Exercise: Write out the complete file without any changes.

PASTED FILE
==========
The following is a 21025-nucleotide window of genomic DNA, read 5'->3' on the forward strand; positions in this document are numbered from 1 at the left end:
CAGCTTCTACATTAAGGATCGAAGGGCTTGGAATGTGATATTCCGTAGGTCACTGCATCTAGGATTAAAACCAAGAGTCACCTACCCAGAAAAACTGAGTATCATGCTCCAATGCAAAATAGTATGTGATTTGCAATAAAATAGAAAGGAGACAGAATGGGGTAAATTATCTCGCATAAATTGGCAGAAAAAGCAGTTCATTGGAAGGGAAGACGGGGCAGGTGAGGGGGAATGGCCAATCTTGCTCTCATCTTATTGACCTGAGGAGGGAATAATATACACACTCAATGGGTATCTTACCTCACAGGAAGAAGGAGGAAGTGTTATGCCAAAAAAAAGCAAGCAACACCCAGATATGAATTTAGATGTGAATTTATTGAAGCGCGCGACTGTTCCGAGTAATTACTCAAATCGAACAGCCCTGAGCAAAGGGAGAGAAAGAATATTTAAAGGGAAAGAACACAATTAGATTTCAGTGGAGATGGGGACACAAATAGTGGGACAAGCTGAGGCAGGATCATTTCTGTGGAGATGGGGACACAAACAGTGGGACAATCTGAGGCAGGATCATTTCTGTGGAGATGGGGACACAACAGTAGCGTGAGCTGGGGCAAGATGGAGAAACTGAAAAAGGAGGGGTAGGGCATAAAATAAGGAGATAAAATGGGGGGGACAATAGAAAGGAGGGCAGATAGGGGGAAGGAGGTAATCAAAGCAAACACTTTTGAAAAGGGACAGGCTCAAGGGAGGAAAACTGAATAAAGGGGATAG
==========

The following is a 21025-nucleotide window of genomic DNA, read 5'->3' on the forward strand; positions in this document are numbered from 1 at the left end:
CAGCTTCTACATTAAGGATCGAAGGGCTTGGAATGTGATATTCCGTAGGTCACTGCATCTAGGATTAAAACCAAGAGTCACCTACCCAGAAAAACTGAGTATCATGCTCCAATGCAAAATAGTATGTGATTTGCAATAAAATAGAAAGGAGACAGAATGGGGTAAATTATCTCGCATAAATTGGCAGAAAAAGCAGTTCATTGGAAGGGAAGACGGGGCAGGTGAGGGGGAATGGCCAATCTTGCTCTCATCTTATTGACCTGAGGAGGGAATAATATACACACTCAATGGGTATCTTACCTCACAGGAAGAAGGAGGAAGTGTTATGCCAAAAAAAAGCAAGCAACACCCAGATATGAATTTAGATGTGAATTTATTGAAGCGCGCGACTGTTCCGAGTAATTACTCAAATCGAACAGCCCTGAGCAAAGGGAGAGAAAGAATATTTAAAGGGAAAGAACACAATTAGATTTCAGTGGAGATGGGGACACAAATAGTGGGACAAGCTGAGGCAGGATCATTTCTGTGGAGATGGGGACACAAACAGTGGGACAATCTGAGGCAGGATCATTTCTGTGGAGATGGGGACACAACAGTAGCGTGAGCTGGGGCAAGATGGAGAAACTGAAAAAGGAGGGGTAGGGCATAAAATAAGGAGATAAAATGGGGGGGACAATAGAAAGGAGGGCAGATAGGGGGAAGGAGGTAATCAAAGCAAACACTTTTGAAAAGGGACAGGCTCAAGGGAGGAAAACTGAATAAAGGGGATAG